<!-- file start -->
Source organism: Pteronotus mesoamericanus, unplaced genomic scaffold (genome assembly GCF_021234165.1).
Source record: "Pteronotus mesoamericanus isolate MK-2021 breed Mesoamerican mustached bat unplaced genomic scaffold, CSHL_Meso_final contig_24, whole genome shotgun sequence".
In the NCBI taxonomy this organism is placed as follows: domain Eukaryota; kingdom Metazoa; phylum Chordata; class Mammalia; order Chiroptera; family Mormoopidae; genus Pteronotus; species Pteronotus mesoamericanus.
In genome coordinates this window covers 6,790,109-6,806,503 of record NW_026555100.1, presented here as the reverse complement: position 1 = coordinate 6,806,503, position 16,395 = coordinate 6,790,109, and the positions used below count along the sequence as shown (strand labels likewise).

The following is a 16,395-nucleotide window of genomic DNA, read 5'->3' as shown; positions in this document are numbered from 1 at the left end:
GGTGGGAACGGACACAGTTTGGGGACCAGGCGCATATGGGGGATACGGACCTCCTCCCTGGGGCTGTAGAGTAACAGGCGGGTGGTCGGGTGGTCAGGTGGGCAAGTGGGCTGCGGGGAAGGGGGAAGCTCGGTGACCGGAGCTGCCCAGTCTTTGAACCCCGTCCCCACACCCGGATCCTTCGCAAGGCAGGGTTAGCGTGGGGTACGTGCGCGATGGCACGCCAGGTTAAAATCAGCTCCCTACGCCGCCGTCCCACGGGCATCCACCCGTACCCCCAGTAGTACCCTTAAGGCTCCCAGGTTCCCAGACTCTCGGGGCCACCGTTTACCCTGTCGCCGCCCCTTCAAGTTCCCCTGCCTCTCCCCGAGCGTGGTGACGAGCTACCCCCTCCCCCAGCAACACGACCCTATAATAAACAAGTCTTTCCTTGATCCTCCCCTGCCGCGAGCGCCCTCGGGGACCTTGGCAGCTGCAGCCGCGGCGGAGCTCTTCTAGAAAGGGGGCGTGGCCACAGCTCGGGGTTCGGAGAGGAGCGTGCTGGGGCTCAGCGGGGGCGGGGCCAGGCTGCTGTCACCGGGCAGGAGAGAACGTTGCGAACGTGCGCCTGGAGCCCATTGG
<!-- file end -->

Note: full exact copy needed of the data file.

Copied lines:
Source organism: Pteronotus mesoamericanus, unplaced genomic scaffold (genome assembly GCF_021234165.1).
Source record: "Pteronotus mesoamericanus isolate MK-2021 breed Mesoamerican mustached bat unplaced genomic scaffold, CSHL_Meso_final contig_24, whole genome shotgun sequence".
In the NCBI taxonomy this organism is placed as follows: domain Eukaryota; kingdom Metazoa; phylum Chordata; class Mammalia; order Chiroptera; family Mormoopidae; genus Pteronotus; species Pteronotus mesoamericanus.
In genome coordinates this window covers 6,790,109-6,806,503 of record NW_026555100.1, presented here as the reverse complement: position 1 = coordinate 6,806,503, position 16,395 = coordinate 6,790,109, and the positions used below count along the sequence as shown (strand labels likewise).

The following is a 16,395-nucleotide window of genomic DNA, read 5'->3' as shown; positions in this document are numbered from 1 at the left end:
GGTGGGAACGGACACAGTTTGGGGACCAGGCGCATATGGGGGATACGGACCTCCTCCCTGGGGCTGTAGAGTAACAGGCGGGTGGTCGGGTGGTCAGGTGGGCAAGTGGGCTGCGGGGAAGGGGGAAGCTCGGTGACCGGAGCTGCCCAGTCTTTGAACCCCGTCCCCACACCCGGATCCTTCGCAAGGCAGGGTTAGCGTGGGGTACGTGCGCGATGGCACGCCAGGTTAAAATCAGCTCCCTACGCCGCCGTCCCACGGGCATCCACCCGTACCCCCAGTAGTACCCTTAAGGCTCCCAGGTTCCCAGACTCTCGGGGCCACCGTTTACCCTGTCGCCGCCCCTTCAAGTTCCCCTGCCTCTCCCCGAGCGTGGTGACGAGCTACCCCCTCCCCCAGCAACACGACCCTATAATAAACAAGTCTTTCCTTGATCCTCCCCTGCCGCGAGCGCCCTCGGGGACCTTGGCAGCTGCAGCCGCGGCGGAGCTCTTCTAGAAAGGGGGCGTGGCCACAGCTCGGGGTTCGGAGAGGAGCGTGCTGGGGCTCAGCGGGGGCGGGGCCAGGCTGCTGTCACCGGGCAGGAGAGAACGTTGCGAACGTGCGCCTGGAGCCCATTGG